30 May to 5 June 2023
The 120-hectare (ha) site (almost the size of 51 football fields!) on which Singapore Turf Club sits, is going to be returned to the government in 2027 for redevelopment purposes. Meanwhile, HDB’s May 2023 BTO and Sale of Balance Flats (SBF) launch deadlines have been extended by three working days – from 5 June to 8 June 2023 – after some applicants experienced difficulties accessing the HDB Flat Portal due to system glitches.
1. Singapore Turf Club will be returned to the government in 2027 and redeveloped for public housing and other uses
The Singapore Turf Club, which currently operates Kranji Racecourse, will return the 120ha site to the government in 2027 for redevelopment into public housing and other uses, according to a joint press release by the Ministry of National Development (MND) and Ministry of Finance (MOF), as reported by The Straits Times.
This redevelopment plan will take place in line with other major plans for the North of Singapore, including the redevelopment of Woodlands Checkpoint, the Woodlands estate, and a master plan for a high-tech agri-food cluster within Lim Chu Kang.
Dr Tan Tee Khoon, Country Manager – Singapore, PropertyGuru said: “Rarely is there a collective 120ha of land in one location. The last time land of such scale was provided for development was the Jurong Lake District (JLD), then touted as the largest business district outside the Central Area. Taking reference from JLD, this could potentially mean an estimated 20,000 homes in the land currently occupied by the Singapore Turf Club.
So it is a prudent decision by the government to re-purpose the land given falling spectatorship of horse racing, putting the land into its best and optimal use.”
Dr Lee Nai Jia, Head of Real Estate Intelligence, Data and Software Solutions, PropertyGuru Group added: “This potential redevelopment is unlikely to have an immediate upside until the government comes up with a concrete planning blueprint for the site. There is definitely some redevelopment potential for retail and hotels when the zoo is fully redeveloped under the Mandai Rejuvenation Project. Separately, there may be new needs for land for food labs and high-tech farming.
Another potential development that could catalyse the area is the JB-Singapore RTS Link. That said, the area is considered far from most current major employment clusters and it will take some time for people to change their perception.
Should one or more choice primary schools relocate their campuses to Kranji, it will provide an impetus for families with school-going children to benefit from this redevelopment.”
2. HDB extends the deadline for May 2023 BTO and SBF launches to 8 June 2023
The deadline for HDB’s May 2023 BTO and SBF launches has been extended by three working days – from 5 June to 8 June 2023 – after some applicants experienced difficulties accessing the agency’s portal due to system glitches, reported CNA.
“This is to give our buyers even greater assurance of being able to submit an application,” said HDB in a Facebook post.
On 30 May 2023, some applicants complained on HDB’s Facebook page that they spent long waiting times at the portal’s virtual waiting room (VWR), while some encountered error messages when processing their HDB Flat Eligibility (HFE) letter.
HDB attributed the long wait times to various factors including higher application volume due to the combined launch of BTO and SBF units as well as the inclusion of popular mature estate projects.
It also pointed to applicants applying for the HFE letter for the first time.
After adjusting system parameters, HDB said the waiting time to access its portal was reduced to just three to 20 minutes as of 30 May 2023, while the VWR was not triggered on 1 June 2023.
“We are sorry for the negative service experience, and would like to assure them that we are reaching out to assist those facing issues,” said HDB.
3. Singapore is still plagued by affordable housing issues despite high homeownership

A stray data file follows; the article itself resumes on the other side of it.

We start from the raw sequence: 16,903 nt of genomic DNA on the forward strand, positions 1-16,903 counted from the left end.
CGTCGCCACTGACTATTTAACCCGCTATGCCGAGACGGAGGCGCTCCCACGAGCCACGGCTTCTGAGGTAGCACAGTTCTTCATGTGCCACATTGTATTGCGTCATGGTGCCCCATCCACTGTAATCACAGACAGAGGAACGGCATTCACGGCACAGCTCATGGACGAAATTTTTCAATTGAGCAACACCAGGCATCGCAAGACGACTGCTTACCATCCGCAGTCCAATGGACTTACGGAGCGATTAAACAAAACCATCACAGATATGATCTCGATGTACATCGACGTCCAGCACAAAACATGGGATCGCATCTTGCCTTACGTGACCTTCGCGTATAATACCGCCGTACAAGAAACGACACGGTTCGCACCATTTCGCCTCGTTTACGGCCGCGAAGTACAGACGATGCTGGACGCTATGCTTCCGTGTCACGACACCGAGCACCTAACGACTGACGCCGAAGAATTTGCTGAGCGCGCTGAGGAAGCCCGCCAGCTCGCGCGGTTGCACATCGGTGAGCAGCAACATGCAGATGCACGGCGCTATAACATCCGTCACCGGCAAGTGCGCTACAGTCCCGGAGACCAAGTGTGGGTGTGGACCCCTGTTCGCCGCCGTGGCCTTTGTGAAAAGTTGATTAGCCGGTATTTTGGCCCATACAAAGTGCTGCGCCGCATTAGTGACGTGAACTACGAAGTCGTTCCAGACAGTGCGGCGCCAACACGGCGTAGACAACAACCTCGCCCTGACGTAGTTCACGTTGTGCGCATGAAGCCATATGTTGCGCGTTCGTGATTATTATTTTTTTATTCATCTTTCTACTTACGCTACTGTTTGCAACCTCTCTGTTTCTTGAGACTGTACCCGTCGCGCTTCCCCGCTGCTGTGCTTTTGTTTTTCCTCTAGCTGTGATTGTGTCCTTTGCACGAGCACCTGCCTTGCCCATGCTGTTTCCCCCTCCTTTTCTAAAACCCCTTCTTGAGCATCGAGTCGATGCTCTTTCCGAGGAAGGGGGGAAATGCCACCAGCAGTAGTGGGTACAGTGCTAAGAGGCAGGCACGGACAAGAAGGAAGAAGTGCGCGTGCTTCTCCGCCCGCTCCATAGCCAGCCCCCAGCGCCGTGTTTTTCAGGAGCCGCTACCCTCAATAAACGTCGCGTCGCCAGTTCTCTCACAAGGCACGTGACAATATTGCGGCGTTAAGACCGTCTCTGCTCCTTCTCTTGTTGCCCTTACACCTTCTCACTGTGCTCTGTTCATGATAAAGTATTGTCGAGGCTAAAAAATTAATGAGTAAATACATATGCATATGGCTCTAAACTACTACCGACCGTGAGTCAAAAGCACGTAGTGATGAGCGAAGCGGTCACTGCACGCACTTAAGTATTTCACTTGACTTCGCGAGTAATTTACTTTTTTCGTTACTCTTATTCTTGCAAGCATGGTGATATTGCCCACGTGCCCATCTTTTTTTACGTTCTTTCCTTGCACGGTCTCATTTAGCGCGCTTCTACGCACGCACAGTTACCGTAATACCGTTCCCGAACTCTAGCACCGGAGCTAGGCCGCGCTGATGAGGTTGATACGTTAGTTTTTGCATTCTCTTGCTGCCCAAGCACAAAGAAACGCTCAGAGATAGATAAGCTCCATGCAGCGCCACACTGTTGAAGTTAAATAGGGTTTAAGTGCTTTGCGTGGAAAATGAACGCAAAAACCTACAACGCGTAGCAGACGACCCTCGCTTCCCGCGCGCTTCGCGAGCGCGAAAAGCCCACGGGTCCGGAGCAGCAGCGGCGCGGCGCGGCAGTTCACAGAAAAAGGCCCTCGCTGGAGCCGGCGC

Despite having a robust economy and a high homeownership rate, Singapore is still plagued by affordable housing issues.
Urban Land Institute’s (ULI) recent report showed that the median prices of private homes in the city-state have exceeded that of Hong Kong’s, making them the most expensive in the Asia Pacific region.
However, Singapore leads the region in terms of affordability when it comes to public housing.
“Is Singapore’s high housing cost a sign of affordability issues, or an endorsement of our thriving city-state?,” asked Dr Lee Nai Jia, Head of Real Estate Intelligence, Data and Software Solutions, PropertyGuru Group, in an article posted in The Business Times.
“It could be argued that the housing price tag is a reflection of our city’s undeniable charm and remarkable resilience,” Dr Lee pointed out.
He said the government should make careful deliberation before it implements any radical interventions.
“The potential costs must be calculated and implications accurately modelled, as any miscalculations could lead to unintended consequences,” Dr Lee said.
4. More than 7,000 HDB flats were launched in the May 2023 BTO and SBF launches
The HDB launched 5,495 BTO flats and 1,500 SBF units on 30 May 2023, with the BTO flats spread across five projects in Bedok (Bedok South Blossoms), Serangoon (Serangoon North Vista), Kallang/Whampoa (Farrer Park Arena), and Tengah (Plantation Weave and Parc Meadow @ Tengah).
Four out of the five projects, or almost 90% of the BTO flats offered, have a waiting time of less than four years. Notably, the median waiting time for the flats offered during the May 2023 sales exercise is about three years and five months.
This makes the May 2023 BTO sales exercise “one of the BTO launches with the highest proportion of flats in recent years to be completed in less than four years”, said HDB.
The Housing Board expects Bedok South Blossoms and Serangoon North Vista to attract strong demand since it has been several years since Bedok and Serangoon have seen a BTO launch.
It noted that the BTO project in Kallang Whampoa – the 569-unit Farrer Park Arena – is offered under the Prime Location Public Housing (PLH) model.
5. Service and conservancy charge hike at PAP town councils from July
In a release, Marine Parade Town Council (MPTC) said the increase in S&CC will be phased over a two-year period, with the hike on 1 July 2023 being smaller than in July 2024, thanks to special funding support from the government.
Monthly fees for HDB residents will increase by $0.70 to $7.90 during the first revision, and by $1.00 to $9.10 on 1 July 2024.